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Sheffield Plastics Polycarbonate Sheeting offering light weight and break resistance

Polycarbonate materials give you a unique balance of useful features which include temp resistance, impact resistance and optical properties position polycarbonates in between commodity plastics and engineering materials.
Polycarbonate is a very long-lasting material. Whilst it offers tremendous impact-resistance, it has reduced scratch-resistance and thus a hard coating could be applied to polycarbonate eye protection and polycarbonate exterior motor vehicle equipment. The properties associated with polycarbonate are generally similar to that of those of common Acrylic materials, and yet polycarbonate is definitely stronger, it is usable in a wider temperature range and is a bit more expensive. This plastic polymer is highly transparent to visible light and has better light transmission characteristics than many different types of glass.
Polycarbonate has a glass transition temperature of about 150 °C (302 °F), consequently it softens gradually above this point and flows above about 300°C (572 °F). Tools ought to be held at higher temperatures, generally above 80 °C (176 °F) to help with making strain- and stress-free products.
Unlike almost all other thermoplastics, polycarbonate can undergo large deformations without cracking. Hence, it may be processed and formed   cold using standard sheet metal techniques, for instance forming bends on a brake. For even sharp angle bends having a tight radius, no heating is generally necessary. This makes it valuable in prototyping applications where transparent or electrically non-conductive parts are necessary, which should not be crafted from sheet metal. Please keep in mind PMMA/Plexiglas, which is similar in appearance to polycarbonate, but it is brittle and can’t be bent at room temperature.

The light weight of polycarbonate, compared with glass, has led to development of electronic display screens that replace glass with polycarbonate, for use in mobile and portable devices. Such displays include newer e-ink and many LCD screens, though CRT, plasma screen and other LCD technologies which still do require glass for its higher melting temperature and its ability to be etched with finer detail.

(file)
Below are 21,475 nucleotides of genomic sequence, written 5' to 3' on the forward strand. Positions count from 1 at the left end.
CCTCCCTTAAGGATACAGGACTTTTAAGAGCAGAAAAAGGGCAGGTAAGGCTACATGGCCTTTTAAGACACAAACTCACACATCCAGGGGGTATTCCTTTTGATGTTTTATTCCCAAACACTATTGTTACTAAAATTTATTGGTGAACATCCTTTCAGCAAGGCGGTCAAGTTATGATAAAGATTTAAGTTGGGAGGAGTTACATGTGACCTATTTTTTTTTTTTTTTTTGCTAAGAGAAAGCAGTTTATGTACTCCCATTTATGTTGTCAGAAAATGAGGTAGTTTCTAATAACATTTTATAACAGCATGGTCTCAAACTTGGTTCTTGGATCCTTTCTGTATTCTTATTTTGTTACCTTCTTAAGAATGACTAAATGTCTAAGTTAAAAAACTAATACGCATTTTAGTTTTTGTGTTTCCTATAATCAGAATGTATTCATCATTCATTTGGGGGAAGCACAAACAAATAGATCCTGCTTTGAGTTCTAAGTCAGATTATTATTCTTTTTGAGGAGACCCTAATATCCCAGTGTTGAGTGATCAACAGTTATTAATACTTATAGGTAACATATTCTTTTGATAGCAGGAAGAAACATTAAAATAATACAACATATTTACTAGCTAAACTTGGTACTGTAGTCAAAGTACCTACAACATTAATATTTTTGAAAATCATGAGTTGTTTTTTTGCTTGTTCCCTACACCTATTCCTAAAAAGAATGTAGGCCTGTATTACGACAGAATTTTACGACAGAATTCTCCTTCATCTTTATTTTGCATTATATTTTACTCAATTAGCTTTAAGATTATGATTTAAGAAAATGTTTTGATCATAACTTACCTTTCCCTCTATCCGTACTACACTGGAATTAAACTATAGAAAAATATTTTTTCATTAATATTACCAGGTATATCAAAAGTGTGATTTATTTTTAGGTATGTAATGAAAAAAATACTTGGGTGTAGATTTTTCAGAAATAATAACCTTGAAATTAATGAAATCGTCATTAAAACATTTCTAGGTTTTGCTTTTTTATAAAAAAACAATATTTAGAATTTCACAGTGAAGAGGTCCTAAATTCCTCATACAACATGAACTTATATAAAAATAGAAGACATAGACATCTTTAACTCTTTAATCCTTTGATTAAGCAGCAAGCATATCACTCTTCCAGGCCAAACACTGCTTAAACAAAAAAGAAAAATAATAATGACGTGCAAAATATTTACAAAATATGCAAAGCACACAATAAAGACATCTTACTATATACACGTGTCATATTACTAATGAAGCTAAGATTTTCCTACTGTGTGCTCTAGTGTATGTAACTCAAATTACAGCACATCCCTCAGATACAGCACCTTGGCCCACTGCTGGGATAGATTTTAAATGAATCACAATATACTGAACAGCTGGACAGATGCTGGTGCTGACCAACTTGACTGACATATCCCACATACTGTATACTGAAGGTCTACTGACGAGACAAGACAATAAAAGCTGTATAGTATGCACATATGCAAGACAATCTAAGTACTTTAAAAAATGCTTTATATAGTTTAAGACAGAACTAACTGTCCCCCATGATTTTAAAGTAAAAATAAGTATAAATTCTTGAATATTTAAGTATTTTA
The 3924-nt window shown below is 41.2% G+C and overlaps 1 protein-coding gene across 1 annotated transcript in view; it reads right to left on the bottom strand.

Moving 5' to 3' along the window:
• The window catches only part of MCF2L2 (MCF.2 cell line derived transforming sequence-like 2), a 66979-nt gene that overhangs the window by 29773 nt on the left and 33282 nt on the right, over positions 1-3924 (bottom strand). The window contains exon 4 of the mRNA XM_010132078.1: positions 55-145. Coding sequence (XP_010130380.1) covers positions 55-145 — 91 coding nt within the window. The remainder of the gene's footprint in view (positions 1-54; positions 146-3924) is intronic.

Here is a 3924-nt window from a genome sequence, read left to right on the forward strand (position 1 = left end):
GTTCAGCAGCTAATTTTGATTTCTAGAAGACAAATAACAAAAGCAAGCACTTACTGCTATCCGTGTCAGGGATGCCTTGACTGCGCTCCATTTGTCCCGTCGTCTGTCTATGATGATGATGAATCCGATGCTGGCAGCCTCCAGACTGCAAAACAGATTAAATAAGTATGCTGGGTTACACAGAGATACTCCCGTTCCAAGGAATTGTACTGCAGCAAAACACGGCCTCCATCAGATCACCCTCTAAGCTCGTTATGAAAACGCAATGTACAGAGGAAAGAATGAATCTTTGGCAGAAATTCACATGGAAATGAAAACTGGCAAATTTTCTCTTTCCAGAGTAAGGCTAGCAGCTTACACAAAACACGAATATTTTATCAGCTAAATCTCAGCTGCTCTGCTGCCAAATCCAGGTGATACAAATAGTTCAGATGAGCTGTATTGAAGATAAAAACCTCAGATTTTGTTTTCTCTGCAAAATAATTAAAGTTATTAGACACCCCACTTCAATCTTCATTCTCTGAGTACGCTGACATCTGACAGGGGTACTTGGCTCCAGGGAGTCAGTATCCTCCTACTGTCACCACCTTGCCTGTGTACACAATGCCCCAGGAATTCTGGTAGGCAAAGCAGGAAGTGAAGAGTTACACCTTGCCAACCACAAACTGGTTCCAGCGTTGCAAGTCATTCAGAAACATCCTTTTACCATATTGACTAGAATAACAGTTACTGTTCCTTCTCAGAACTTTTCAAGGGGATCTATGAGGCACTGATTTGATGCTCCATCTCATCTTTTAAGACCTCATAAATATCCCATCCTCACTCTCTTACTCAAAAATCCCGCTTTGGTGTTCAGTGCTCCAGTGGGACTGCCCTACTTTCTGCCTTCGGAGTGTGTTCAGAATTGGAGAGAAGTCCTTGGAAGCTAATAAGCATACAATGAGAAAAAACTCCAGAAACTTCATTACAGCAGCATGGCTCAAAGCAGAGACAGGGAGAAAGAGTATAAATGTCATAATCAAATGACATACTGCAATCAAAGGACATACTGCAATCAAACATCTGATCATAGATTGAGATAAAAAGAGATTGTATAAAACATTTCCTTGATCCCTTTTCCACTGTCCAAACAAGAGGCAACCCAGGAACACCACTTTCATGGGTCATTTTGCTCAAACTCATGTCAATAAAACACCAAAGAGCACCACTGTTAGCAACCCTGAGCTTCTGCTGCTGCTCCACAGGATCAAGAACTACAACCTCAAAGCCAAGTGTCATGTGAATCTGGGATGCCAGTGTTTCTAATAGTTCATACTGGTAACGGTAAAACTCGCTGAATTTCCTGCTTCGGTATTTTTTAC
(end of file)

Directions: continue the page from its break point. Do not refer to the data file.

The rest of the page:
Other kinds of items manufactured from Polycarbonate include durable, lightweight luggage, MP3/digital audio player cases, computer cases, high impact riot shields, instrument panels, and common style blender jars. Many toys and hobby goods are constructed from polycarbonate parts, e.g. fins, gyro mounts, and flybar locks for use with radio-controlled helicopters.
For use in applications exposed to weathering or UV-radiation, a special surface treatment could be needed. This may be a coating (e.g. for improved abrasion resistance), or a coextrusion for enhanced weathering resistance.
The Makrolon Polycarbonate is a thermoplastic that begins as a solid material in the form of small pellets. In a manufacturing process called injection molding, the pellets are heated until they melt. The melted liquid polycarbonate is then rapidly pushed into a mold, compressed under high pressure and cooled to form a finished product in a matter of minutes.

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